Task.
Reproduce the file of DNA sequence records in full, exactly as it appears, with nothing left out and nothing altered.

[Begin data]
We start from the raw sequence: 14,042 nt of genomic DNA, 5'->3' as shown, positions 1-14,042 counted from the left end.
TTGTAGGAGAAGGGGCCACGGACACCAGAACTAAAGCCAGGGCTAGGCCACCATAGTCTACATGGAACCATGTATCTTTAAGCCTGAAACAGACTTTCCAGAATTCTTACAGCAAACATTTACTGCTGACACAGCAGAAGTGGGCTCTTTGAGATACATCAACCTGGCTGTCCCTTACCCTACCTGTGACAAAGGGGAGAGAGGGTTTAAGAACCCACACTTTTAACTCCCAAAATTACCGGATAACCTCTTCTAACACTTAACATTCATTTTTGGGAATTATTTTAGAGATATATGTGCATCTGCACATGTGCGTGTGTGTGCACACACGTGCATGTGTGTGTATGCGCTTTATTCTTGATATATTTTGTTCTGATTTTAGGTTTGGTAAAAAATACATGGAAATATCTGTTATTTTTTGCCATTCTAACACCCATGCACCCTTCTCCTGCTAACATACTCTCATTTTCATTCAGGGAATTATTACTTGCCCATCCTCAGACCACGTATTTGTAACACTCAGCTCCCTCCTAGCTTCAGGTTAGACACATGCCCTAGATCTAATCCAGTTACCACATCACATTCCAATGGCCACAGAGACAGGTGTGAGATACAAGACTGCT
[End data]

We start from the raw sequence: 14,042 nt of genomic DNA, 5'->3' as shown, positions 1-14,042 counted from the left end.
TTGTAGGAGAAGGGGCCACGGACACCAGAACTAAAGCCAGGGCTAGGCCACCATAGTCTACATGGAACCATGTATCTTTAAGCCTGAAACAGACTTTCCAGAATTCTTACAGCAAACATTTACTGCTGACACAGCAGAAGTGGGCTCTTTGAGATACATCAACCTGGCTGTCCCTTACCCTACCTGTGACAAAGGGGAGAGAGGGTTTAAGAACCCACACTTTTAACTCCCAAAATTACCGGATAACCTCTTCTAACACTTAACATTCATTTTTGGGAATTATTTTAGAGATATATGTGCATCTGCACATGTGCGTGTGTGTGCACACACGTGCATGTGTGTGTATGCGCTTTATTCTTGATATATTTTGTTCTGATTTTAGGTTTGGTAAAAAATACATGGAAATATCTGTTATTTTTTGCCATTCTAACACCCATGCACCCTTCTCCTGCTAACATACTCTCATTTTCATTCAGGGAATTATTACTTGCCCATCCTCAGACCACGTATTTGTAACACTCAGCTCCCTCCTAGCTTCAGGTTAGACACATGCCCTAGATCTAATCCAGTTACCACATCACATTCCAATGGCCACAGAGACAGGTGTGAGATACAAGACTGCT